Women’s Work by Alma Boykin
So, Sarah’s recent posts about feminism, plus some reading I’ve been doing for an upcoming book, got me thinking. What is women’s work? How did it affect women’s place in society? Here are some very, very general thoughts and observations, with a few books for more reading if you are interested.
The idea that women do certain tasks and men do others, and rarely the twain shall meet, goes back a very long way and has a great deal of truth to it. It has nothing to do with “patriarchal oppression” and everything to do with biology. Despite claims in the media within the last few months, human males (the individuals with an X and Y chromosome) do not give birth. They do not lactate. Bearing children and rearing them was the original women’s work, the main focus and goal of women’s lives for much of human existence. There were a lot of other things as well, but anyone who wants to complain because “B culture oppressed women” has to look at women’s and men’s physiology and what it took to survive for most of history. You cannot fight off marauders while chivvying two small children and carrying a third.
Once we get past “having little humans,” the next tasks for women were gathering, a little hunting and fishing, and doing things with hides, furs, and fibers. These were all jobs that could be done with children in tow, or while children napped, and that contributed to survival. You can watch children and spin wool or other long fibers into yarn and thread. You can dig tubers or gather clams and keep one eye on a child. Tubers don’t run, and they don’t fight back. And gathering had a better chance of providing calories than did hunting. Granted, when hunters are successful they brought in a lot more nutrition per pound than did gatherers, and the two together were the best strategy for group long-term survival. But if the aurochsen got away, there were still tubers and fruit and nuts and maybe a snared rabbit or netted fish.
With the so-called Neolithic Revolution[s], and the rise of agriculture, things shifted a little. When you have draft animals and heavy farming, men will have to do more of the work, and their contribution to survival becomes greater. Women were still very, very important, because children, and pottery, and textiles, and some gathering, and processing food so it could be stored, but women’s work became less visible and less obviously critical to survival. And women with small children, or very pregnant, still couldn’t fight well. As long as upper-body strength is critical, guys have an advantage in aggregate. (See Adriana Meyer’s Amazons about the steppe nomads and classical Greeks for an example of where technology made women warriors far more important than was normal among settled peoples.) This change was not because of the evils of the patriarchy, or because a sedentary, matrilineal and matrilocal and matriarchal egalitarian society was cruelly overrun by he-man woman-hating horse-riding Indo-Europeans. Actually, the cultures of Old Europe had some problems with climate change and water-logging of soils to contend with even before the Indo-Europeans showed up. But that’s not Grrrrrrl Power! It’s called Life.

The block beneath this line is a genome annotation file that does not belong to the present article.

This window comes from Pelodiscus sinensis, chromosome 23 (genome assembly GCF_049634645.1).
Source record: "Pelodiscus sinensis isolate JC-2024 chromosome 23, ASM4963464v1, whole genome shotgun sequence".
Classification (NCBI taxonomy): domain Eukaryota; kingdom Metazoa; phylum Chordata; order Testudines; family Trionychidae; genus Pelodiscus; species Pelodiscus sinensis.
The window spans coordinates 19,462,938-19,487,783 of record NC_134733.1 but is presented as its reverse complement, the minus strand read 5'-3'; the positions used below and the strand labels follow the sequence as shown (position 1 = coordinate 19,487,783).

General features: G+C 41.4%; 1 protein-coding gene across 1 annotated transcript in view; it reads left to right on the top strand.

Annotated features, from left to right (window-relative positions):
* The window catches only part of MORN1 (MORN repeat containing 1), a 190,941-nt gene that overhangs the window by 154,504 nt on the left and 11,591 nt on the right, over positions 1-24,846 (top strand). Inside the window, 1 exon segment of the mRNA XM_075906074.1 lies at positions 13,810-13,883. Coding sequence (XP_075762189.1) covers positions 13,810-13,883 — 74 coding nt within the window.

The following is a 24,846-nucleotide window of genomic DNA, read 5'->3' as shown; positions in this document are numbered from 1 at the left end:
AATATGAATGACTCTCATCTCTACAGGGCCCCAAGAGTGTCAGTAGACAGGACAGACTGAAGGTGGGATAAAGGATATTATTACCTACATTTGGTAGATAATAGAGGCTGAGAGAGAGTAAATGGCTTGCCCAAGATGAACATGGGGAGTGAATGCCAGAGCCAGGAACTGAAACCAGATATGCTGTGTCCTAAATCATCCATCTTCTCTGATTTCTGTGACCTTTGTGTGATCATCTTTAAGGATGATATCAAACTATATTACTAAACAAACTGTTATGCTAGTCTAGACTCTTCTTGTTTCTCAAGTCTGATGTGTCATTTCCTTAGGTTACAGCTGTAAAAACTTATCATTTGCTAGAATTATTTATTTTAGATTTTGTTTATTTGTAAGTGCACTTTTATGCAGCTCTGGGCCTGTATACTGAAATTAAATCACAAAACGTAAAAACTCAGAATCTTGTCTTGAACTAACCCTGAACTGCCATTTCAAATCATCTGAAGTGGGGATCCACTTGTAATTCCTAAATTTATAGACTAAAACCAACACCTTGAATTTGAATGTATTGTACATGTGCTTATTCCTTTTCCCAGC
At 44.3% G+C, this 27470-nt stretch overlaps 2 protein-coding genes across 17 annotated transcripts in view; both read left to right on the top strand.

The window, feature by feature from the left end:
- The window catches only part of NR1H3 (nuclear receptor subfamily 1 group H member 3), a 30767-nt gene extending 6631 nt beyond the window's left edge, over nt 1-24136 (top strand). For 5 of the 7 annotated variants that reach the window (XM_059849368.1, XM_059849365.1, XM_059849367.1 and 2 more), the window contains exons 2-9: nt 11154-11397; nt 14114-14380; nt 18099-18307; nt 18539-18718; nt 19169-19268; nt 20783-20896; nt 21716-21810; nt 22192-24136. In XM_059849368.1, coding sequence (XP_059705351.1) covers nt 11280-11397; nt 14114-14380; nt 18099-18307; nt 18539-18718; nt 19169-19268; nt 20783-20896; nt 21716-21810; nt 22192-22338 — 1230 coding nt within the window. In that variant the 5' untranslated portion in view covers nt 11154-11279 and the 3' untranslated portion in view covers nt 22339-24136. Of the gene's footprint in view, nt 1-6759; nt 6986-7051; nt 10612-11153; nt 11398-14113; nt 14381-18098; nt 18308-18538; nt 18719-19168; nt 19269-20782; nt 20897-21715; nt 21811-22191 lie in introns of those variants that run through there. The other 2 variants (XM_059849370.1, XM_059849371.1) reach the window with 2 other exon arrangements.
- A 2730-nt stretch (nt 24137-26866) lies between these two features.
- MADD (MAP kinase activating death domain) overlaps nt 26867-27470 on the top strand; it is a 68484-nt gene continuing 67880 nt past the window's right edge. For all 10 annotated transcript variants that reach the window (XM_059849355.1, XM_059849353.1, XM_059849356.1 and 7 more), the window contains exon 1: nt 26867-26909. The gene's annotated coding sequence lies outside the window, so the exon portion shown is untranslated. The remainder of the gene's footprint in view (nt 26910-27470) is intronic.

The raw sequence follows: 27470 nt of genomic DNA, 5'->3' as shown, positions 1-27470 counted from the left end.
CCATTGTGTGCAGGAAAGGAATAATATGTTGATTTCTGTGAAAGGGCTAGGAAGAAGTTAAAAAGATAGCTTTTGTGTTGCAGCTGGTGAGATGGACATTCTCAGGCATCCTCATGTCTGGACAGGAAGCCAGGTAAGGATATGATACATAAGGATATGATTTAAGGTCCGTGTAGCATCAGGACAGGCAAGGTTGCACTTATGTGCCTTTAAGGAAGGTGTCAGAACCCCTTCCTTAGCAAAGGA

The change seems to have come about because of physical strength, and children. As long as physical strength and pure muscle power was vital for survival, guys were more important in the eyes of the law. Warriors fought, warriors moved around, and warriors could raid and bring in more goods for prestige and better survival. Guys could handle the large livestock more easily than women, especially nursing women, or women trying to wrangle small children. The thought of trying to break a horse to harness with a toddler wandering around scares me spitless. Little kids are fearless. Fearless plus large animals is a very bad thing. And since men seemed more important for survival, and were more visible, they gained more rights because they could carry out the duty of defense. Roman law sealed it, at least in southern and western Europe. Germanic-influenced law was . . . different. And economic realities were different again.